By many measures of success, Laura Moore is a high achiever. As the founder and CEO healthcare start-up Nell Health, the 31-year-old has secured investment in her genetic and blood testing start-up, presented at the prestigious Techstars accelerator in London and is an accomplished speaker in health care and leadership.
Even with her sprawling CV, Moore is among a class of many start-up founders – and millennial leaders in general – who have been left wanting more in the face of their own triumphs.
There are “an endless amount of things you could be doing to make yourself look amazing,” she says. “There’s big pressure to do that. You have founders trying to achieve success on multiple fronts, whether it’s media attention, revenue growth, etc., and that’s where the trap sets in.”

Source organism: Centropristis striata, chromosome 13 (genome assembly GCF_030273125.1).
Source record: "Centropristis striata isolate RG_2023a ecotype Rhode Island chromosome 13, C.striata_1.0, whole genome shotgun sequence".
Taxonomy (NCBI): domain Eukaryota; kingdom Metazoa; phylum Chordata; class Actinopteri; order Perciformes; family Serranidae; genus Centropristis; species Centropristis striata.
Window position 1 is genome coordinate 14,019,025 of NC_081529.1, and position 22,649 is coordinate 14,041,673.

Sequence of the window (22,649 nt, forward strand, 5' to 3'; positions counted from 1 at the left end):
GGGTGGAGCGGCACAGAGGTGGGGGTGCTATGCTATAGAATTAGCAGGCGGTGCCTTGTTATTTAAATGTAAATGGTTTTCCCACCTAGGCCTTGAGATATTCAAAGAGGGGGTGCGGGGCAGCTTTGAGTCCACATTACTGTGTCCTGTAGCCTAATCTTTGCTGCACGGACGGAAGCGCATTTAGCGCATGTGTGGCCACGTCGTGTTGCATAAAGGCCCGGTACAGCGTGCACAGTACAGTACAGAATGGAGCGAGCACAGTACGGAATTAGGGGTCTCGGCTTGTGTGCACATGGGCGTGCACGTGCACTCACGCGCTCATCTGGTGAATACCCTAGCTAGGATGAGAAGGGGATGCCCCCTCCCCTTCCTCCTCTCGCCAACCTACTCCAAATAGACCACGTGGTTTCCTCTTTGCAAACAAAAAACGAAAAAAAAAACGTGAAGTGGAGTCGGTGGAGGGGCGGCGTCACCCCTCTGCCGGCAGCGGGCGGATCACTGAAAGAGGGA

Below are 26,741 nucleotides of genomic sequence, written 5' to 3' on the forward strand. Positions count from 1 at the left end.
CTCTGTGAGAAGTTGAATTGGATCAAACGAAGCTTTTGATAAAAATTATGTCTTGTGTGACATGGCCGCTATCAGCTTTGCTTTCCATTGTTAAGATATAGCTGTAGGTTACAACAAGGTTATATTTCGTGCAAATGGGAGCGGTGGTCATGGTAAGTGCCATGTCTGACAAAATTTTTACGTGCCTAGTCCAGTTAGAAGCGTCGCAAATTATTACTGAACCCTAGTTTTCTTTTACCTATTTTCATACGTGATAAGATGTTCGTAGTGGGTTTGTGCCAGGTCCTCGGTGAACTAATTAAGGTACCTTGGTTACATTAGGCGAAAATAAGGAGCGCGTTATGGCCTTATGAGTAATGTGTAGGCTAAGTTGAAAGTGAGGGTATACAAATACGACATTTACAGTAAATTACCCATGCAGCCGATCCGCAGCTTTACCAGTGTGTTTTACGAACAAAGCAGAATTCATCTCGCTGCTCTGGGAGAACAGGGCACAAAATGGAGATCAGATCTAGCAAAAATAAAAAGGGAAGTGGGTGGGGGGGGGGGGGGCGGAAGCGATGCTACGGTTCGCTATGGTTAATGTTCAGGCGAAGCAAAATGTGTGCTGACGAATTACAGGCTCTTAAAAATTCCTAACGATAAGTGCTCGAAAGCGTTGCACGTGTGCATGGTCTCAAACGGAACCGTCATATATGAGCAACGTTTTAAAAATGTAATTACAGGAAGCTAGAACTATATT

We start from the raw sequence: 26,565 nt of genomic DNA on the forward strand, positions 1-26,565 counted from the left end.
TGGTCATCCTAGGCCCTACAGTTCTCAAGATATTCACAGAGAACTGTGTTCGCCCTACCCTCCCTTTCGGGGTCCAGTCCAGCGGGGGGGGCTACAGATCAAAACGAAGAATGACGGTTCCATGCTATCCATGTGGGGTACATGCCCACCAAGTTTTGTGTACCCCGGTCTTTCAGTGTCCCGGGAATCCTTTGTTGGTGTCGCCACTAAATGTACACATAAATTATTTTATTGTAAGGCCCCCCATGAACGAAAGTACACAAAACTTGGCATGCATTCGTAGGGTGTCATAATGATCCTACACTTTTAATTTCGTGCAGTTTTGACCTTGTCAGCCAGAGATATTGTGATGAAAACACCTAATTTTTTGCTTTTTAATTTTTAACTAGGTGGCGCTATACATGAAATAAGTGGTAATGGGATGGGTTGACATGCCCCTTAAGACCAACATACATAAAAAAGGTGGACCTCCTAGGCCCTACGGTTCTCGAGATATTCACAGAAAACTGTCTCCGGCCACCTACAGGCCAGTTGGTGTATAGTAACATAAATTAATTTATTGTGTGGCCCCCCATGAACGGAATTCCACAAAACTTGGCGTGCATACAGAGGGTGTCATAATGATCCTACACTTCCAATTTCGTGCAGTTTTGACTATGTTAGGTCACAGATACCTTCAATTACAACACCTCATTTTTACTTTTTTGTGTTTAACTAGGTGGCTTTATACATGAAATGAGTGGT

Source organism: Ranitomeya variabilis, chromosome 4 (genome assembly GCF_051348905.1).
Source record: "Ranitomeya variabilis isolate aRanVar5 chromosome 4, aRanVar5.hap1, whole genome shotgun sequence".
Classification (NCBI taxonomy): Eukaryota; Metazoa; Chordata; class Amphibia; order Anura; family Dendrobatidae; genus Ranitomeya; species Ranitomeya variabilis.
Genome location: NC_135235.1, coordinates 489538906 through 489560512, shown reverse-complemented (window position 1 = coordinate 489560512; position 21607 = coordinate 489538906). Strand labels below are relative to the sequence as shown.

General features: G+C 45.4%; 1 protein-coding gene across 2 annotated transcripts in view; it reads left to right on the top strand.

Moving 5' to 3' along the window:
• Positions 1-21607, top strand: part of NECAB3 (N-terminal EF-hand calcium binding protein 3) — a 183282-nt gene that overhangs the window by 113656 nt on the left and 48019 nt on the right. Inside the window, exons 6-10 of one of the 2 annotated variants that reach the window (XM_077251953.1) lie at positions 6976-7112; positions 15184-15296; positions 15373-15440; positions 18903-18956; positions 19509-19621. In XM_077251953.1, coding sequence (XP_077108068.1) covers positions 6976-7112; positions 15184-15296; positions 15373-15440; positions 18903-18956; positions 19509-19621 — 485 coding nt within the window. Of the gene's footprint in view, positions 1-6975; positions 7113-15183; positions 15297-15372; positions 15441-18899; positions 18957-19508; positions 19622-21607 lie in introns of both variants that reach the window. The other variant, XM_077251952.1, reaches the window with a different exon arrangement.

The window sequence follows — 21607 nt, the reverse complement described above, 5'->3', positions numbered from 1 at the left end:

The phenomenon of feeling perpetually dissatisfied on the job is pervasive across industry fields, socioeconomic divides and international borders. But for the millennial founder – a highly diligent, media-savvy and ambitious class of entrepreneur – professional success often breeds personal disillusionment.
There’s an “outside portrayal of founder life as this amazing journey that you have to make look so exciting and so high growth all the time,” says Moore. “I think there’s just an inevitable crash for a lot of people when they feel they’re not living their real life.”